Dario Pegoretti is a well-respected Italian builder of steel and alloy frames, and he is equally famous for his fanciful, psychedelic custom paint schemes. Though he’s done some really elegant limited edition lugged steel bikes, his work in steel is perhaps better known in uniquely oversized tubes and TIG-welding, like on his Big Leg Emma model (named for a Frank Zappa song). Having searched for a carbon fork to better suit his frames, Pegoretti decided to use his experience to design his own carbon fork. Called the Falz (meaning “sickle” in Pegoretti’s Italian dialect), the fork features a “flat crown” similar to older steel forks, since those steel fork crowns were proven to be more compliant riding than sloping steel crowns. Also, the fork blades are curved, unlike many of the carbon forks on the market today. Also unlike many of carbon forks on the market today, the Flaz’s huge flat crown creates a distinctly abrupt transition to the steerer tube. Falz stylishly bucks the trend of other manufactures like 3T, Easton, Enve, Giant, Merida, Specialized, Cannondale, Trek, Pinarello, and others….some of whom have shockingly no experience building psychedelic steel bicycles. 3T and Enve evidentally employ former Formula One composites engineers, and Formula One is definitely automobiles, not psychedelic steel bicycles (it’s true; I looked it up on Wikipedia). Those manufacturers have even begun to use oversized lower steerer tubes on some forks to smooth the transition for the carbon fibres, with very questionable aesthetics resulting. The Falz crown does allow 25mm and even 28mm tires to fit, which is unlike an Enve Composites fork which can only fit a 30mm tire. And while the Falz is offered in either a 45 or 50mm rake, just like in old days when frame builders could choose a fork rake to exactly match the frame geometry, 3T’s Funda forks (non tapered steerer) are only available in 43/49/53mm rakes and Enve only offers 40/43/45/50mm options. Not to mention the complete lack of curved fork blades.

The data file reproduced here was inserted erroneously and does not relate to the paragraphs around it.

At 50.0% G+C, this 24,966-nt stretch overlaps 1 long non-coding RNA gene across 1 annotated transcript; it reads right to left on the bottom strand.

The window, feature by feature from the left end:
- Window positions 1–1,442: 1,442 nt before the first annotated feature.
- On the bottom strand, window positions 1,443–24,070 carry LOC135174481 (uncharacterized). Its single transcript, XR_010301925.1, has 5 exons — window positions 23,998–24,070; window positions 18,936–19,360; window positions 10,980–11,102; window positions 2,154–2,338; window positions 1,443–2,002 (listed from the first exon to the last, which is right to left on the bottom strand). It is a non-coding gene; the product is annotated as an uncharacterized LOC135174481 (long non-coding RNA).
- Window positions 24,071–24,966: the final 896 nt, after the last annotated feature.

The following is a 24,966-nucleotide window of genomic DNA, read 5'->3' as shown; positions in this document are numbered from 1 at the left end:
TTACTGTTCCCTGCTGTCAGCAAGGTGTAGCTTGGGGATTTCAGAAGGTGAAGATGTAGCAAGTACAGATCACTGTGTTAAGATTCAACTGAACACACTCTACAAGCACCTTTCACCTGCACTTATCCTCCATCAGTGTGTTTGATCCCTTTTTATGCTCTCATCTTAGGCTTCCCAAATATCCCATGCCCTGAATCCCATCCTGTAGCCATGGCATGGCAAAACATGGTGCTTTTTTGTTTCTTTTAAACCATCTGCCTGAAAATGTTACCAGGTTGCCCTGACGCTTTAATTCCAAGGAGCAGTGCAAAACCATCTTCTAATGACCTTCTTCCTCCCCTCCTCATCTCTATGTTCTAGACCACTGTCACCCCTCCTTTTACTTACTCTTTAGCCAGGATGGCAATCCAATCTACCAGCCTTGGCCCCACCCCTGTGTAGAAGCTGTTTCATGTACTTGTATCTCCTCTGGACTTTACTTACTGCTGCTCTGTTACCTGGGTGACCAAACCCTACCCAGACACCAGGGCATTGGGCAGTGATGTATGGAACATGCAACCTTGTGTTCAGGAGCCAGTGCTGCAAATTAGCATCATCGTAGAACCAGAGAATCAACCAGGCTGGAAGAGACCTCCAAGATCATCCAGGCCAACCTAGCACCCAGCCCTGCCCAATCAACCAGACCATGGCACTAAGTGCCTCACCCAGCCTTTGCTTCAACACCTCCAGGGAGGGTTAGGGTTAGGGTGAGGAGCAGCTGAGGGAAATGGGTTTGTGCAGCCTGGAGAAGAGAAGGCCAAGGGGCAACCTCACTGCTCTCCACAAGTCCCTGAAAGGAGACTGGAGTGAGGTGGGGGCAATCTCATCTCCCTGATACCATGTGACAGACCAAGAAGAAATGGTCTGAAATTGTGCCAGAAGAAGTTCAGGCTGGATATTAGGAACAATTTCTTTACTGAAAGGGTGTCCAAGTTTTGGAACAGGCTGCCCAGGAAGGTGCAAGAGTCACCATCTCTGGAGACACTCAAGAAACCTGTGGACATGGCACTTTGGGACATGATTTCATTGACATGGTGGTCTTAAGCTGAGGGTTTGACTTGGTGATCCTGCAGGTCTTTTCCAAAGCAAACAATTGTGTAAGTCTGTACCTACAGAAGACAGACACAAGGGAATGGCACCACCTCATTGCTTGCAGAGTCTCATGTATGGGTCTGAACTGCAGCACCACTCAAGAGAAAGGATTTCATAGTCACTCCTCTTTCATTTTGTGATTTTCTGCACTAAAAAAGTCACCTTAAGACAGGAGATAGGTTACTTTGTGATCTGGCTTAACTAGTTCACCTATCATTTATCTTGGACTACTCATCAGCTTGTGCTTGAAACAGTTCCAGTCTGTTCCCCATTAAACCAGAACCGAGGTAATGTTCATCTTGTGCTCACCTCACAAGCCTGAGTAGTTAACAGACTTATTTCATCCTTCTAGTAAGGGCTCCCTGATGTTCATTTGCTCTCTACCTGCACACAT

Pegoretti’s faith in steel fork principle is also sadly lacking in the design of full carbon disc brake forks for road and cyclocross bikes, all of which use tapered steerers and gentle transitions crown-to-steerer in order to meet strength and fatigue requirements at a reasonable weight.